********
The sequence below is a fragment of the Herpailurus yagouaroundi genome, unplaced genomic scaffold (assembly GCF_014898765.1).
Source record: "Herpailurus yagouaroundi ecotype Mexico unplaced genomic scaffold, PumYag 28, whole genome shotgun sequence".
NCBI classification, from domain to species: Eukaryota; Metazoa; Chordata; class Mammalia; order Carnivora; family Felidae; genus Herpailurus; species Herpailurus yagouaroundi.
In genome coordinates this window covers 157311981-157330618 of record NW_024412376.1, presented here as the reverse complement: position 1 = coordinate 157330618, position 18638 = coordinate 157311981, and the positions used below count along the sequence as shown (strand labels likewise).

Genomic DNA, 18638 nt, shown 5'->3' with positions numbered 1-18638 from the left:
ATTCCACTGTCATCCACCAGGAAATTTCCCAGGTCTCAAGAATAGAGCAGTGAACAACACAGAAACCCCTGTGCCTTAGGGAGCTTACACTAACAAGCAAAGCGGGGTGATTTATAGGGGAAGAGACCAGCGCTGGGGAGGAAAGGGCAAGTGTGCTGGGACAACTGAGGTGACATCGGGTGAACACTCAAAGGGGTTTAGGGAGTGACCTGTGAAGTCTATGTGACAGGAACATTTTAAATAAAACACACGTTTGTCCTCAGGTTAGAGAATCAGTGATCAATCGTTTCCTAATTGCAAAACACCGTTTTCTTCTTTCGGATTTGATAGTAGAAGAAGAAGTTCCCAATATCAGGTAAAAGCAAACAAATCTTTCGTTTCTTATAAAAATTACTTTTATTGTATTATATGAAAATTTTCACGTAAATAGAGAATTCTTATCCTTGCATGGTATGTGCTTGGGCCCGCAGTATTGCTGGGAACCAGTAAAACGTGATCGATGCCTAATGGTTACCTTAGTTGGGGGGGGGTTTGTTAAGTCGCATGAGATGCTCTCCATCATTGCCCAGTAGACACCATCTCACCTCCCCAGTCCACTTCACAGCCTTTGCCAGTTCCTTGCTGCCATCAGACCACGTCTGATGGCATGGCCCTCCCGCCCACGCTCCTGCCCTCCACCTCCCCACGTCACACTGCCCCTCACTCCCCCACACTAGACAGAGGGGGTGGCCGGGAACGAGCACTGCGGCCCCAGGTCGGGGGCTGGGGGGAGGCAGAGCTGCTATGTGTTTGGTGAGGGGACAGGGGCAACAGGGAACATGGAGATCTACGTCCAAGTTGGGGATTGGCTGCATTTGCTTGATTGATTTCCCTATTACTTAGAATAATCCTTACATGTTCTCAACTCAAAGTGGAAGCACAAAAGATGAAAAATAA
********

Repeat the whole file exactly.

The sequence below is a fragment of the Herpailurus yagouaroundi genome, unplaced genomic scaffold (assembly GCF_014898765.1).
Source record: "Herpailurus yagouaroundi ecotype Mexico unplaced genomic scaffold, PumYag 28, whole genome shotgun sequence".
NCBI classification, from domain to species: Eukaryota; Metazoa; Chordata; class Mammalia; order Carnivora; family Felidae; genus Herpailurus; species Herpailurus yagouaroundi.
In genome coordinates this window covers 157311981-157330618 of record NW_024412376.1, presented here as the reverse complement: position 1 = coordinate 157330618, position 18638 = coordinate 157311981, and the positions used below count along the sequence as shown (strand labels likewise).

Genomic DNA, 18638 nt, shown 5'->3' with positions numbered 1-18638 from the left:
ATTCCACTGTCATCCACCAGGAAATTTCCCAGGTCTCAAGAATAGAGCAGTGAACAACACAGAAACCCCTGTGCCTTAGGGAGCTTACACTAACAAGCAAAGCGGGGTGATTTATAGGGGAAGAGACCAGCGCTGGGGAGGAAAGGGCAAGTGTGCTGGGACAACTGAGGTGACATCGGGTGAACACTCAAAGGGGTTTAGGGAGTGACCTGTGAAGTCTATGTGACAGGAACATTTTAAATAAAACACACGTTTGTCCTCAGGTTAGAGAATCAGTGATCAATCGTTTCCTAATTGCAAAACACCGTTTTCTTCTTTCGGATTTGATAGTAGAAGAAGAAGTTCCCAATATCAGGTAAAAGCAAACAAATCTTTCGTTTCTTATAAAAATTACTTTTATTGTATTATATGAAAATTTTCACGTAAATAGAGAATTCTTATCCTTGCATGGTATGTGCTTGGGCCCGCAGTATTGCTGGGAACCAGTAAAACGTGATCGATGCCTAATGGTTACCTTAGTTGGGGGGGGGTTTGTTAAGTCGCATGAGATGCTCTCCATCATTGCCCAGTAGACACCATCTCACCTCCCCAGTCCACTTCACAGCCTTTGCCAGTTCCTTGCTGCCATCAGACCACGTCTGATGGCATGGCCCTCCCGCCCACGCTCCTGCCCTCCACCTCCCCACGTCACACTGCCCCTCACTCCCCCACACTAGACAGAGGGGGTGGCCGGGAACGAGCACTGCGGCCCCAGGTCGGGGGCTGGGGGGAGGCAGAGCTGCTATGTGTTTGGTGAGGGGACAGGGGCAACAGGGAACATGGAGATCTACGTCCAAGTTGGGGATTGGCTGCATTTGCTTGATTGATTTCCCTATTACTTAGAATAATCCTTACATGTTCTCAACTCAAAGTGGAAGCACAAAAGATGAAAAATAA